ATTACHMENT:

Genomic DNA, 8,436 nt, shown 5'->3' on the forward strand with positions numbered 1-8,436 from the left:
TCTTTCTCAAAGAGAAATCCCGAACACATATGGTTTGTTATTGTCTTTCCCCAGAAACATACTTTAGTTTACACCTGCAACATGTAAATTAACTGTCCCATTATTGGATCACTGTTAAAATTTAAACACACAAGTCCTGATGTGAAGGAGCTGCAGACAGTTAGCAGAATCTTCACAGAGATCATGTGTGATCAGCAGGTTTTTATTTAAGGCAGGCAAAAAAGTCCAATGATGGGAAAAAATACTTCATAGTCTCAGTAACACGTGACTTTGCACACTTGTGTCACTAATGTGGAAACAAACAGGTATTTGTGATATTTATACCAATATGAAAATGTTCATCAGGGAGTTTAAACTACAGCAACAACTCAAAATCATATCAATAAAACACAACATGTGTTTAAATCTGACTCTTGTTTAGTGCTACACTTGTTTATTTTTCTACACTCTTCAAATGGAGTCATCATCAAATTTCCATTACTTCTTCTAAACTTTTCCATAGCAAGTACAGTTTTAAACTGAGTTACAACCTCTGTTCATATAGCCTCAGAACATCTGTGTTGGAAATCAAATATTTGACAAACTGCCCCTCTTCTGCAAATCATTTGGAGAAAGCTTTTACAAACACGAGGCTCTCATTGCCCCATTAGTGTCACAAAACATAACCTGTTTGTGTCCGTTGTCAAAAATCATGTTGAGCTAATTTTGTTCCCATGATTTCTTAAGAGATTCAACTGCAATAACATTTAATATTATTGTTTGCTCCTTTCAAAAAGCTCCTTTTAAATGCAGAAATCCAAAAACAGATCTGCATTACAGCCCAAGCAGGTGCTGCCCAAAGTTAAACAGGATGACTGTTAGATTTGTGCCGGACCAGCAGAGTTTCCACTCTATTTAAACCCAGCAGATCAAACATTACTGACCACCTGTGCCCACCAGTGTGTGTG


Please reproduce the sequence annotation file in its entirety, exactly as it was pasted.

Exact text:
Genomic DNA, 8,436 nt, shown 5'->3' on the forward strand with positions numbered 1-8,436 from the left:
TCTTTCTCAAAGAGAAATCCCGAACACATATGGTTTGTTATTGTCTTTCCCCAGAAACATACTTTAGTTTACACCTGCAACATGTAAATTAACTGTCCCATTATTGGATCACTGTTAAAATTTAAACACACAAGTCCTGATGTGAAGGAGCTGCAGACAGTTAGCAGAATCTTCACAGAGATCATGTGTGATCAGCAGGTTTTTATTTAAGGCAGGCAAAAAAGTCCAATGATGGGAAAAAATACTTCATAGTCTCAGTAACACGTGACTTTGCACACTTGTGTCACTAATGTGGAAACAAACAGGTATTTGTGATATTTATACCAATATGAAAATGTTCATCAGGGAGTTTAAACTACAGCAACAACTCAAAATCATATCAATAAAACACAACATGTGTTTAAATCTGACTCTTGTTTAGTGCTACACTTGTTTATTTTTCTACACTCTTCAAATGGAGTCATCATCAAATTTCCATTACTTCTTCTAAACTTTTCCATAGCAAGTACAGTTTTAAACTGAGTTACAACCTCTGTTCATATAGCCTCAGAACATCTGTGTTGGAAATCAAATATTTGACAAACTGCCCCTCTTCTGCAAATCATTTGGAGAAAGCTTTTACAAACACGAGGCTCTCATTGCCCCATTAGTGTCACAAAACATAACCTGTTTGTGTCCGTTGTCAAAAATCATGTTGAGCTAATTTTGTTCCCATGATTTCTTAAGAGATTCAACTGCAATAACATTTAATATTATTGTTTGCTCCTTTCAAAAAGCTCCTTTTAAATGCAGAAATCCAAAAACAGATCTGCATTACAGCCCAAGCAGGTGCTGCCCAAAGTTAAACAGGATGACTGTTAGATTTGTGCCGGACCAGCAGAGTTTCCACTCTATTTAAACCCAGCAGATCAAACATTACTGACCACCTGTGCCCACCAGTGTGTGTG